I still remember copping the Outkast Greatest Hits in high school and going straight to “The Whole World” and losing my mind. Dre and Big Boi murked their verses until Killer Mike came on and did to them what Freeway did to Jay and Beans on “1-900 Hustler.” “Playa, I grind/My focus is crime/Raw with the rhyme/Slick with the slime” is all it took for me to ride with Killer Mike through whatever (except that “A.D.I.D.A.S.”). I can even remember his jaw-dropping performance at Smoking Grooves in ‘02 when Outkast started “The Whole World” and no one knew if Killer Mike had got on the bus or they were just going to skip through his verse and just when it looked like they’d left him in the ATL, he comes barrelling out from backstage with the mic in hand, tearing through his verse with a sense of urgency like his life depended on it.
And shit, I’m from the ‘burbs. Of course I came up on Co Flow and Funcrusher Plus. I can’t even get started on Can Ox and Cold Vein. Def Jux will forever have a special place in my heart.
I love hip-hop. Always have. Not many writers out there have a decade-plus in the game and in that decade I’ve been to a lot of shows. Some really great ones, and some that I’m still trying to block from memory like those girls with that cup shit. And it’s not always the artists that are the problem. Sometimes they definitely are, but it’s usually the forgettable opening acts. Sometimes it’s the fans, like that one dude in front of me at an Immortal Technique show headnodding and pumping his fist to “Dance with the Devil.” Dude like that probably gets hype watching Titanic. But I also didn’t rush to get to the venue. Had some more important things going on, like my three year-old not being able to sleep. By the time I got to the spot, I’d missed the Despot performance, which was supposedly dope, but I caught RATKING, more limited by their acoustics than anything else.
Black dude walks on stage to help set up after Ratking. He’s stocky. Crowd thinks he’s Killer Mike. They cheer. Oops.
When the real Killer Mike came out, complete in oversized tee and a variety of two-steps he pulls off with smooth agility, the crowd went bonkers. For real this time. Add in El-P and his stunner shades and this odd couple natural chemistry was evident from the jump.
Whether they were running through their top hits like “Banana Clipper” or “36” Chain” or steamrolling fresh tracks off RTJ2 like “Close Your Eyes” and “All My Life,” the crowd had the same reaction – go fucking hard. No matter the song, no matter if they knew it was really Killer Mike and El-P or two soundmen with exceptional mic skills, the crowd did whatever these guys said, even making some kind of slow wavy-wave you’d expect to see at a new age festival. From there to the signature handgun and fist symbol of RTJ, the duo showed why they’re releasing some of the freshest rap music of the year.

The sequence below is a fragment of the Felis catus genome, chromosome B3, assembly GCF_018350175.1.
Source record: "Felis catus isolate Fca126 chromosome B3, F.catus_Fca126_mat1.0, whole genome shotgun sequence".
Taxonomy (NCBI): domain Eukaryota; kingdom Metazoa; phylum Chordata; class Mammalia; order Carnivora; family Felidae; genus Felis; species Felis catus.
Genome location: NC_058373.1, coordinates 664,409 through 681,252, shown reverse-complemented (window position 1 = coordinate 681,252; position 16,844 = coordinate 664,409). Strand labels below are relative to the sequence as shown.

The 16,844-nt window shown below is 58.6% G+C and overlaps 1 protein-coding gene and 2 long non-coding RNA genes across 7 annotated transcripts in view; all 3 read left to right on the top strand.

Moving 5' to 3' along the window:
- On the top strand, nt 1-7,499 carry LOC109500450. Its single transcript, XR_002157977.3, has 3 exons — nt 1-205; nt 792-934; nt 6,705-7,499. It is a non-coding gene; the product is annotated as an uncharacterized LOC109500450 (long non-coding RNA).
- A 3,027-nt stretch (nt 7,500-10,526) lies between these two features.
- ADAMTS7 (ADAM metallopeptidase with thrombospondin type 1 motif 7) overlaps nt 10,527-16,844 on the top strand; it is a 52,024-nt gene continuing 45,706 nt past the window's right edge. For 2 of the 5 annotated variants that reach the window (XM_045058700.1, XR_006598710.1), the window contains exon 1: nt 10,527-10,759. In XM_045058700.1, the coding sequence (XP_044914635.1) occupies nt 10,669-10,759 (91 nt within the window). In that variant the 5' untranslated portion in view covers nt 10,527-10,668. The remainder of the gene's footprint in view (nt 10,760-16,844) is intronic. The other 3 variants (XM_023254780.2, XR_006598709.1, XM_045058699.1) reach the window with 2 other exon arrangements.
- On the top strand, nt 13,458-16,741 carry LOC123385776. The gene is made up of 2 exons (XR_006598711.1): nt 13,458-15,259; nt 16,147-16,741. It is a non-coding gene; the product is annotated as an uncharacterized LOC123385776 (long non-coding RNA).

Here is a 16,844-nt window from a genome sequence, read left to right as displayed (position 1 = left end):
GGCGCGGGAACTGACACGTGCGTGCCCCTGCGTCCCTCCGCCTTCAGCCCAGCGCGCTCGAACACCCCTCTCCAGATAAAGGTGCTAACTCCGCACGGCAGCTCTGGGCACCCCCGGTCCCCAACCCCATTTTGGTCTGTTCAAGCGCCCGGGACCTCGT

El-Producto’s always been fresh on the beats, always finding a way to make sense of left-field highs and lows that somehow make sense, but perhaps he’s finally found the perfect contemporary audience for his work. Killer Mike can rap over cat sounds all day, but the low synths from El-P fit his aggressive flow like a glove. And El-P rapping over his own shit sounds just like it’s supposed to.
As far as their live show, whether it’s quirky dance moves, getting the crowd to do silly shit, or damn-near inciting a riot, these guys put on a clinic as far as what a live hip-hop show is supposed to be. What helps that even more is how live their songs are, which are perfect for the live show, spinning classes, or both at the same damn time.
Despite both artists having a more-than-solid body of solo work to their name, they never stray from their RTJ material. Don’t expect “Deep Space 9mm” or anything off the I Pledge Allegiance series. El-P and Killer Mike came strictly to run the jewels and after an hour-plus of one of the best live shows I’ve seen, it’s safe to say the jewels got run.